The Works of Edmund Burke

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Cambridge Scholars Publishing, 2012 - 340 strán (strany)
Purchase of this book includes free trial access to where you can read more than a million books for free. This is an OCR edition with typos. Excerpt from book: TRIAL. FRIDAY, 30-TH MAY, 1794. SECOND DAY OF REPLY. (MR. Burke.) Mr Lords, ?On the day of the sitting of this court, when I had the honor of appearing before you by the order of my fellow managers, I stated to you their observations and my own, upon two great points; one the demeanor of the prisoner at the bar, during his trial, and the other the principles of his defence. I compared that demeanor with the behavior of some of the greatest men in this kingdom, who have, on account of their offences, been brought to your bar, and who have seldom escaped your lordships' justice. I put the decency, humility, and propriety of the most distinguished men's behavior, in contrast with the shameless effrontery of this prisorfer, who has presumptuously made a recriminatory charge against the House of Commons, and answered their impeachment by a counter impeachment, explicitly accusing them of malice, oppression, and the blackest ingratitude. My lords, I next stated, that this recriminatory charge consisted of two distinct parts, injustice and delay. To the injustice we are to answer, by the nature and proof of the charges which we have brought before you; and to the delay, my lords, we have answered in another place. Into one of the consequences of the delay, the ruinous expense which the prisoner complains of, we have desired your lordships to make an inquiry, and have referred you to facts and witnesses, which will remove this part of the charge. With regard to ingratitude, there will be a proper time for animadversion on this charge. For in considering the merits that are intended to be set off against his crimes, we shall have to examine into the nature of those merits, and to ascertain how far they are to operate, either as the prisoner designs they shall operate in hi..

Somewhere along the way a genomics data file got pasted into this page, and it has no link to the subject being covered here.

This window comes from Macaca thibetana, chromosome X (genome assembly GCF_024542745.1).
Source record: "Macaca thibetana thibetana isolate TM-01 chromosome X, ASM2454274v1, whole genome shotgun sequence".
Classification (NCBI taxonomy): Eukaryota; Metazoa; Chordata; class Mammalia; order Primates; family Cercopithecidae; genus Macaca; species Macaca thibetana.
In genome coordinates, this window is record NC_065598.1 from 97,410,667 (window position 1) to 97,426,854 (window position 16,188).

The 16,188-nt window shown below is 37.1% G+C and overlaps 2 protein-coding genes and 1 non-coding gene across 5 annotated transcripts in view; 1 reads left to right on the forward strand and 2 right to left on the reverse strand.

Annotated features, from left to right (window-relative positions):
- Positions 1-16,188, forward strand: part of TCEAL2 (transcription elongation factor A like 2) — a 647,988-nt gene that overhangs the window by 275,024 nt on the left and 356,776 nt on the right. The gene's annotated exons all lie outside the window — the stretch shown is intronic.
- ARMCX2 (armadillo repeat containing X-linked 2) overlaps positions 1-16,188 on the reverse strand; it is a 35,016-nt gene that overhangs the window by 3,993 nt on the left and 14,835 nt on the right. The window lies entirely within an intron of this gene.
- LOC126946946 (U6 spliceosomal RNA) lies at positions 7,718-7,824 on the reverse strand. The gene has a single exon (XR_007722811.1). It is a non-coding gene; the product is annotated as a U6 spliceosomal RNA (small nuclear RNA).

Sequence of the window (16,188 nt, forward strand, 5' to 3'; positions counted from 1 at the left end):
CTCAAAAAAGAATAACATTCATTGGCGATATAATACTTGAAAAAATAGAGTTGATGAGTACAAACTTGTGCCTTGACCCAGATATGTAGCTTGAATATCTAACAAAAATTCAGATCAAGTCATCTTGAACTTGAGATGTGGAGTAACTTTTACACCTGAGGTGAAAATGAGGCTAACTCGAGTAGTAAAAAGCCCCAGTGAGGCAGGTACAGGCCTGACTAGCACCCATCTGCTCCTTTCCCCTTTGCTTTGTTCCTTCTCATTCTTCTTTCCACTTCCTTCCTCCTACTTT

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Born in Ireland in 1729, Edmund Burke was an English statesman, author, and orator who is best remembered as a formidable advocate for those who were victims of injustice. He was the son of a Dublin lawyer and had also trained to practice law. In the 1760s, Burke was elected to the House of Commons from the Whig party. Burke spent most of his career in Parliament as a member of the Royal Opposition, who was not afraid of controversy, as shown by his support for the American Revolution and for Irish/Catholic rights. His best-known work is Reflections on the French Revolution (1790). Some other notable works are On Conciliation with the American Colonies (1775) and Impeachment of Warren Hastings (1788). Edmund Burke died in 1797.

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